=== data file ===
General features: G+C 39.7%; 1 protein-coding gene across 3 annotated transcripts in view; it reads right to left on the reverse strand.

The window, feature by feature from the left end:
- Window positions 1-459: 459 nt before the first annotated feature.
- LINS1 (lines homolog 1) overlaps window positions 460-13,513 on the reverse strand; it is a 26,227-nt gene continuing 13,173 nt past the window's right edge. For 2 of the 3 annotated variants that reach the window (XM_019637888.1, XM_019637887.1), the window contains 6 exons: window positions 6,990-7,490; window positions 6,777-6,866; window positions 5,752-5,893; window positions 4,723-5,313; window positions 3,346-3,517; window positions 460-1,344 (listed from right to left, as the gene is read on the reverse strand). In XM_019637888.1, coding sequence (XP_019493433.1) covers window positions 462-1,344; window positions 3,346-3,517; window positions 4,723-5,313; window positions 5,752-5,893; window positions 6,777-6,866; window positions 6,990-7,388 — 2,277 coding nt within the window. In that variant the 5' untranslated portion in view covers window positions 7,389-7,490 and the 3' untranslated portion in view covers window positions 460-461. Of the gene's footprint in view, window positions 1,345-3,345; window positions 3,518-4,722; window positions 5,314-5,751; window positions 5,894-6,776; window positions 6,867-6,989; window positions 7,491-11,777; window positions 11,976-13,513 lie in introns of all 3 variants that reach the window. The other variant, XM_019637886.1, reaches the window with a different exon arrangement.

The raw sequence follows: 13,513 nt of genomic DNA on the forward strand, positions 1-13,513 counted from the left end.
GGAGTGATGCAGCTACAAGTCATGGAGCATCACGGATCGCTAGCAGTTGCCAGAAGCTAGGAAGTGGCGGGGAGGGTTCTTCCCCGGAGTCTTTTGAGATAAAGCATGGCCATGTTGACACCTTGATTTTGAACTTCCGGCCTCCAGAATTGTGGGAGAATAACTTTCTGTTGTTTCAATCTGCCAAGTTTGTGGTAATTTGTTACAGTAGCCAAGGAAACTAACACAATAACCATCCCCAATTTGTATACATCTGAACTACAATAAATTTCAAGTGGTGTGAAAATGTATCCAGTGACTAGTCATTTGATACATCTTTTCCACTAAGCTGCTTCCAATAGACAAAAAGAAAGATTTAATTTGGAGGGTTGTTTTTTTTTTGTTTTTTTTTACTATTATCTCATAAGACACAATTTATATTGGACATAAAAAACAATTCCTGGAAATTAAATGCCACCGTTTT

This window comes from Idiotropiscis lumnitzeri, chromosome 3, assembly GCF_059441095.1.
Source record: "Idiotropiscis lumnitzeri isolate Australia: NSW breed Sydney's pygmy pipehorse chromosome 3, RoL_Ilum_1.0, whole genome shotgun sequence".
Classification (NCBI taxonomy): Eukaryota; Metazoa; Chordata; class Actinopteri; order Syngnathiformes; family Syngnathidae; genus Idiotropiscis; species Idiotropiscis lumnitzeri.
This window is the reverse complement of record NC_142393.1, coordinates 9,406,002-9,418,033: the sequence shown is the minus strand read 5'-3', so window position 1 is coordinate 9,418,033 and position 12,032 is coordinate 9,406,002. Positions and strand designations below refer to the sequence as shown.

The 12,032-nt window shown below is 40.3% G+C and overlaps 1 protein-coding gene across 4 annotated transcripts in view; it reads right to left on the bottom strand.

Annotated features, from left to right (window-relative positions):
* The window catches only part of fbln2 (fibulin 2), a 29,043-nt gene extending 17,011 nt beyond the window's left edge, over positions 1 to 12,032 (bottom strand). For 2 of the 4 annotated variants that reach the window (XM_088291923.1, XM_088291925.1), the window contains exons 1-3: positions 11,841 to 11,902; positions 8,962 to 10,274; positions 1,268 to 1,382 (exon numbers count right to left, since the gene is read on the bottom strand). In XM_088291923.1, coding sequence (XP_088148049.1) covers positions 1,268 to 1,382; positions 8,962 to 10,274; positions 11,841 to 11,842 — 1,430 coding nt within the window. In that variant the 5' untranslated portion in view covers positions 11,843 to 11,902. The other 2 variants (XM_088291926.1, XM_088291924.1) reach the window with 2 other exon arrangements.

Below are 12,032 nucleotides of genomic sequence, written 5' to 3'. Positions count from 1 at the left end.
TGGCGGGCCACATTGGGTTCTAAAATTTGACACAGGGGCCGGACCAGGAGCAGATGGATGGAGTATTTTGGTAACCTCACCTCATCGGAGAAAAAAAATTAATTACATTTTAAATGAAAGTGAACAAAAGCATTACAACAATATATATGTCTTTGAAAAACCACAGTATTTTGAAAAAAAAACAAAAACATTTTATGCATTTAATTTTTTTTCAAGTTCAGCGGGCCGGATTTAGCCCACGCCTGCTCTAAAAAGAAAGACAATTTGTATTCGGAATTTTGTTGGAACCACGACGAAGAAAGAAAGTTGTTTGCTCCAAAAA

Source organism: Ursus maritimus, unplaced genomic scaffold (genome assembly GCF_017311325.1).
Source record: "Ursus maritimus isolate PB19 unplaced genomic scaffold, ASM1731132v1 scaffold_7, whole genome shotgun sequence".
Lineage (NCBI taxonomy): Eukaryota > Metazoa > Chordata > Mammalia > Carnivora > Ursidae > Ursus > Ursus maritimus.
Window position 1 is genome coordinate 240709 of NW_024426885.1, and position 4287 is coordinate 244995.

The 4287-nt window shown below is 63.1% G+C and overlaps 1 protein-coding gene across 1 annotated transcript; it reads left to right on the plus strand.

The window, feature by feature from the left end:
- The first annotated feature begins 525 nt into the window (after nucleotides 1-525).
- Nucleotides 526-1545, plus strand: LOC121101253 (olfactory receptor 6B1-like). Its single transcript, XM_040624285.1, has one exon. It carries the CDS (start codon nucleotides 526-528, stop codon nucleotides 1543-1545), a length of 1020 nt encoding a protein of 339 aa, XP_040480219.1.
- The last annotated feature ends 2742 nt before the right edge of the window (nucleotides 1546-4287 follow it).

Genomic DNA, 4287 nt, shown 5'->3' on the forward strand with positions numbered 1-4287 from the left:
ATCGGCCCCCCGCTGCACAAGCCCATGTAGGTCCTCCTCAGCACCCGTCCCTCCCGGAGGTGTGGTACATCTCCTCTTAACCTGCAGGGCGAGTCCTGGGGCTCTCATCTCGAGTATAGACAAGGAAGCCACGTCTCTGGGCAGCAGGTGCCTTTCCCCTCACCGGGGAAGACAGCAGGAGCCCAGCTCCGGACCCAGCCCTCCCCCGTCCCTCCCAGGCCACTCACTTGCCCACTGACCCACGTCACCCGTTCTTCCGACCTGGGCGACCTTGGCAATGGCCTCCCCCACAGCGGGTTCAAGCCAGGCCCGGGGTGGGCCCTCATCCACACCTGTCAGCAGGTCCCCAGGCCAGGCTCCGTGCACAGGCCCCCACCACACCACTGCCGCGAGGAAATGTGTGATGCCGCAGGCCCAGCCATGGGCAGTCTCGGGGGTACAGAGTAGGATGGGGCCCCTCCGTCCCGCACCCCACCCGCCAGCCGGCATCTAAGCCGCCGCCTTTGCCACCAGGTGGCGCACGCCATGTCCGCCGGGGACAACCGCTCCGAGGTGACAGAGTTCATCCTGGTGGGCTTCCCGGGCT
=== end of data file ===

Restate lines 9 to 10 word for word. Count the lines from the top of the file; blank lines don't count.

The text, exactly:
Classification (NCBI taxonomy): Eukaryota; Metazoa; Chordata; class Actinopteri; order Syngnathiformes; family Syngnathidae; genus Idiotropiscis; species Idiotropiscis lumnitzeri.
This window is the reverse complement of record NC_142393.1, coordinates 9,406,002-9,418,033: the sequence shown is the minus strand read 5'-3', so window position 1 is coordinate 9,418,033 and position 12,032 is coordinate 9,406,002. Positions and strand designations below refer to the sequence as shown.